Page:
This data set is related to “Betting Against Beta” (Frazzini and Pedersen, 2014). A basic premise of the capital asset pricing model (CAPM) is that all agents invest in the portfolio with the highest Sharpe ratio, or expected excess return per unit of risk, and leverage or de-leverage this portfolio to suit their risk preferences. However, many investors — such as individuals, pension funds and mutual funds — are constrained in the leverage that they can take, and therefore overweight risky securities instead. This behavior of tilting toward beta suggests high-beta assets require lower risk-adjusted returns than low-beta assets. Indeed, the security market line for U.S. stocks is too flat relative to the CAPM and is better explained by the CAPM with limited borrowing. This raises several questions: What is the magnitude of this anomaly relative to the size, value and momentum effects? Is betting against beta rewarded in other countries and asset classes? How does the return premium vary over time and in the cross section? How does one bet against beta? To explore these questions, we construct market-neutral betting-against-beta (BAB) factors, which are long leveraged low-beta assets and short high-beta assets.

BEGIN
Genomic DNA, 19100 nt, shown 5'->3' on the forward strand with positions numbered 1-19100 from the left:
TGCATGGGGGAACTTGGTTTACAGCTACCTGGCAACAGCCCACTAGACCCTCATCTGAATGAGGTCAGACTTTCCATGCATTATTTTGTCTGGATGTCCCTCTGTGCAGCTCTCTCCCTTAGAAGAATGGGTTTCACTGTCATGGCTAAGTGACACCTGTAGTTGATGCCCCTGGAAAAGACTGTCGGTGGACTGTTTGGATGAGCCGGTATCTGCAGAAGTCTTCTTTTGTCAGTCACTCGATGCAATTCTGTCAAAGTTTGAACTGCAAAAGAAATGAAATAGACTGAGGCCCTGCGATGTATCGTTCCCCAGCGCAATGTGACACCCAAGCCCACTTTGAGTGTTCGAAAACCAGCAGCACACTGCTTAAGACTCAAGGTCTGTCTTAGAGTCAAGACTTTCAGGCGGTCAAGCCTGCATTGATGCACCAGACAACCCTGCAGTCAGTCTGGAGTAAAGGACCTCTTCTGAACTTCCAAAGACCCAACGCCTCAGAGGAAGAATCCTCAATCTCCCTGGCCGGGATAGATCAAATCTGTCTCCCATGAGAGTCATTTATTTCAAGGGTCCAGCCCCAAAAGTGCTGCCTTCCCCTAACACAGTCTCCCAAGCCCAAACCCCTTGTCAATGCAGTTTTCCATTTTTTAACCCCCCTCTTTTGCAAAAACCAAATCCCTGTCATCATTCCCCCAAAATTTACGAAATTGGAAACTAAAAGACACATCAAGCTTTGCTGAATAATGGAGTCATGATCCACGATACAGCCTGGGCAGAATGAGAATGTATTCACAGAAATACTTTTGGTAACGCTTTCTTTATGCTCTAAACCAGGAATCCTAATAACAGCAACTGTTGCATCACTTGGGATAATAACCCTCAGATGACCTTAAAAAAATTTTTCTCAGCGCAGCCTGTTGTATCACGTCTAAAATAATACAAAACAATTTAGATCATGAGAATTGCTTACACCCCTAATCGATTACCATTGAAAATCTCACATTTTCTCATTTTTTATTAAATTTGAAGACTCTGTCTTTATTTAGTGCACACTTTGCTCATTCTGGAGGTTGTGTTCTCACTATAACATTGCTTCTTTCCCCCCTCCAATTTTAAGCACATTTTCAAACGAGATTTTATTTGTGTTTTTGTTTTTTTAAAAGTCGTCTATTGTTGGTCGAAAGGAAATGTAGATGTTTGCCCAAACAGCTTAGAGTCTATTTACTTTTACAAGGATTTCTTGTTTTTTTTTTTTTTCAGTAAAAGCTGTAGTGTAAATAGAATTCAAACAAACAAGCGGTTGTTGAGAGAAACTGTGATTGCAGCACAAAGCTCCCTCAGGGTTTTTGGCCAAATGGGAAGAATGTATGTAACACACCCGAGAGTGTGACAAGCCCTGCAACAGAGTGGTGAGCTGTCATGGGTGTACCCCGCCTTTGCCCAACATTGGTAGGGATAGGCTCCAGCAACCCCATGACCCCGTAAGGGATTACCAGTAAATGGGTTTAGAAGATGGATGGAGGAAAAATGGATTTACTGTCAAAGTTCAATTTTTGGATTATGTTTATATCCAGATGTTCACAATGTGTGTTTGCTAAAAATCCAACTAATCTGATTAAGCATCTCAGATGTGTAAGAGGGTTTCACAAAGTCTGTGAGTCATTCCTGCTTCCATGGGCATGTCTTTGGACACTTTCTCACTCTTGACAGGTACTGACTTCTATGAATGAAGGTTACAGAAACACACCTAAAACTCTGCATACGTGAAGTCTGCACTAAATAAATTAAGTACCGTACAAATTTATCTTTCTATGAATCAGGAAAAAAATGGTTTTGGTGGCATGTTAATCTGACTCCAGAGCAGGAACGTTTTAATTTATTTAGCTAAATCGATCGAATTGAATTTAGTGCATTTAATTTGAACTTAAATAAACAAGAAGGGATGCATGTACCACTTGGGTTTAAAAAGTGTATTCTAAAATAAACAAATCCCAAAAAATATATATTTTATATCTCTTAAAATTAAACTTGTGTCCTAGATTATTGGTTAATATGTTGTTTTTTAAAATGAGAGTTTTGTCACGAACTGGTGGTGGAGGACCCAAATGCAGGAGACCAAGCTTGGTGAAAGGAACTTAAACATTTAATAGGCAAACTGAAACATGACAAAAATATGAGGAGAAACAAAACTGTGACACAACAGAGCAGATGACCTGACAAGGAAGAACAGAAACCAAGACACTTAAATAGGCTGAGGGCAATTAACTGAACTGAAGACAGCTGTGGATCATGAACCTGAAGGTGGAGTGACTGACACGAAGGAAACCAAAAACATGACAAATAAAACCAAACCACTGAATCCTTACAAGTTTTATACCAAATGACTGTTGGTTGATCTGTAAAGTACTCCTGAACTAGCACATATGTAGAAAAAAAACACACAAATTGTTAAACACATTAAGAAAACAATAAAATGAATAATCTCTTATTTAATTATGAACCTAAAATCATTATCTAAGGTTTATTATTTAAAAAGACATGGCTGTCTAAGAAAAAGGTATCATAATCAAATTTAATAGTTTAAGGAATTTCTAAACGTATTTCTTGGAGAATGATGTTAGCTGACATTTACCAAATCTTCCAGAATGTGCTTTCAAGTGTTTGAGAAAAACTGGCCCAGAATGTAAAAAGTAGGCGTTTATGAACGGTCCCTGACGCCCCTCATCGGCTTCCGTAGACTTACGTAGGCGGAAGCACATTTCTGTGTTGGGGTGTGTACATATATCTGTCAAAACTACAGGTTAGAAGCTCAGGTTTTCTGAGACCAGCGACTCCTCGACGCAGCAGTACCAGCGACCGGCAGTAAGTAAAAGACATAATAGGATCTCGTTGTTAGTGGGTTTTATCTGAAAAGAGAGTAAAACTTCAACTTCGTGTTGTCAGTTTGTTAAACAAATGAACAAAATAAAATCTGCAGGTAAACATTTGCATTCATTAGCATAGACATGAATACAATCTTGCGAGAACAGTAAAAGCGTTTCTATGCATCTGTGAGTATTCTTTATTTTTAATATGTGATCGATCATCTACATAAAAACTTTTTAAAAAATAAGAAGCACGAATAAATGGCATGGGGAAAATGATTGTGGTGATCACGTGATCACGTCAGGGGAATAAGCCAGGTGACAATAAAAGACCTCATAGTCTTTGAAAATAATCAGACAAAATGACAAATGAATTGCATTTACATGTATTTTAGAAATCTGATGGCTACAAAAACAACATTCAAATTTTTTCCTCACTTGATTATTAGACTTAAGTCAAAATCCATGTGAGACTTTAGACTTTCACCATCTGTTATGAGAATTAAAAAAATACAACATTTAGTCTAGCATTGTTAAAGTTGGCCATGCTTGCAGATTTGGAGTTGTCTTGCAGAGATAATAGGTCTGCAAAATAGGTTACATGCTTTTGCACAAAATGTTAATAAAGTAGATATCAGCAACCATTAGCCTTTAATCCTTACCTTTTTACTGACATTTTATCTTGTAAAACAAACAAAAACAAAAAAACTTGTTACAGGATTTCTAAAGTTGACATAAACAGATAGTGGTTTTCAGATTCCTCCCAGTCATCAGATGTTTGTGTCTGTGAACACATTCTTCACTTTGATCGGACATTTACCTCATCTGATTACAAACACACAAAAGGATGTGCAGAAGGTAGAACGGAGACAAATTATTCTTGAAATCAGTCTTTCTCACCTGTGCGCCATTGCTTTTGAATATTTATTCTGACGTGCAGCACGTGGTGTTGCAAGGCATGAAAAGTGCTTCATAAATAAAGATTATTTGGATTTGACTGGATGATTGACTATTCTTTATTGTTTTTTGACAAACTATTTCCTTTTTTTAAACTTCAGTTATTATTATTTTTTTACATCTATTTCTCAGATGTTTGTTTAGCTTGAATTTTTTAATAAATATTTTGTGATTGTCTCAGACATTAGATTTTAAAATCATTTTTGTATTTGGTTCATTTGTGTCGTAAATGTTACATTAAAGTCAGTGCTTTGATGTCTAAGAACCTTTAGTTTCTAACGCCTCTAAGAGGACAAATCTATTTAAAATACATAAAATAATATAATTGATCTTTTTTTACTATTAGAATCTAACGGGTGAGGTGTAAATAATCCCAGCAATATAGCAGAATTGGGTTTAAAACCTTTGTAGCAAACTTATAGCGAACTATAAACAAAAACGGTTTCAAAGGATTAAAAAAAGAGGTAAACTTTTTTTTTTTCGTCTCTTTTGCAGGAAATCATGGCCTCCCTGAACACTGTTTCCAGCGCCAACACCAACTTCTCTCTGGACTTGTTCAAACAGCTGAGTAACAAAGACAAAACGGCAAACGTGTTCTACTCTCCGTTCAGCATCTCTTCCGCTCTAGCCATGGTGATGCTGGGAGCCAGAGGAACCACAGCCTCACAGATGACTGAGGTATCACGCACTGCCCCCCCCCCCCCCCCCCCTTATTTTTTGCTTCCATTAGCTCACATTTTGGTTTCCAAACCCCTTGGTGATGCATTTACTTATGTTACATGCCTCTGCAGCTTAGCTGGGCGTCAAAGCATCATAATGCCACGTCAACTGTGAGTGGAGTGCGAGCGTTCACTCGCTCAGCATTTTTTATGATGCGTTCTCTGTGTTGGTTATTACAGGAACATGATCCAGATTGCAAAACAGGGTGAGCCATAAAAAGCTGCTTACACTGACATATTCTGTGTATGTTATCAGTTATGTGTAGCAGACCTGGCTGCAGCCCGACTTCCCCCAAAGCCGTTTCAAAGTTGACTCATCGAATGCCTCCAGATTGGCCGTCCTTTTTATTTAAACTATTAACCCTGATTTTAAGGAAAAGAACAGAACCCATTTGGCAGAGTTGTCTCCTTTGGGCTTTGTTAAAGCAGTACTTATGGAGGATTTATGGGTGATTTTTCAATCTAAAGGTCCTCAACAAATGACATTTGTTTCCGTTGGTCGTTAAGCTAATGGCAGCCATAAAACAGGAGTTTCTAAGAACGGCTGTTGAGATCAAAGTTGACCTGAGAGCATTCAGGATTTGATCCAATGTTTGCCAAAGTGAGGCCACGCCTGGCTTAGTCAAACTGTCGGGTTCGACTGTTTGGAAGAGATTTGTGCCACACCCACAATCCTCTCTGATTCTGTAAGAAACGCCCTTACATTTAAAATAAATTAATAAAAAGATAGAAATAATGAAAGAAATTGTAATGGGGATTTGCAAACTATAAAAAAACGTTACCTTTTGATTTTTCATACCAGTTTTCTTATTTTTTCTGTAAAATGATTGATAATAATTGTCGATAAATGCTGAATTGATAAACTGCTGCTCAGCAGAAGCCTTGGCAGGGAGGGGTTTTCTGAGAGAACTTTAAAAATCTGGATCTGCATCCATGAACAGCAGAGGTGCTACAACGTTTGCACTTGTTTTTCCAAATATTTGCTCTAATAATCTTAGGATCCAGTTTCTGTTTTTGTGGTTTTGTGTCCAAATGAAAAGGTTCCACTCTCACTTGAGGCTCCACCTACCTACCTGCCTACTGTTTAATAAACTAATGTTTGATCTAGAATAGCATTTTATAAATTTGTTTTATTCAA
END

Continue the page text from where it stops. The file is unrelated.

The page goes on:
This is the original data set used by Frazzini and Pedersen (2014), with long/short BAB factors through March 2012. BAB factors are constructed for: U.S. equities and 19 international equity markets (as well as an aggregate of international equities); U.S. Treasuries; U.S. credit indices (unhedged and hedged); U.S. corporate bonds; equity indices (aggregate of 13 global equity index futures); country bonds (aggregate of 9 global bond futures); foreign exchange (aggregate of 9 global exchange rate forwards); commodities (aggregate of 24 commodity futures).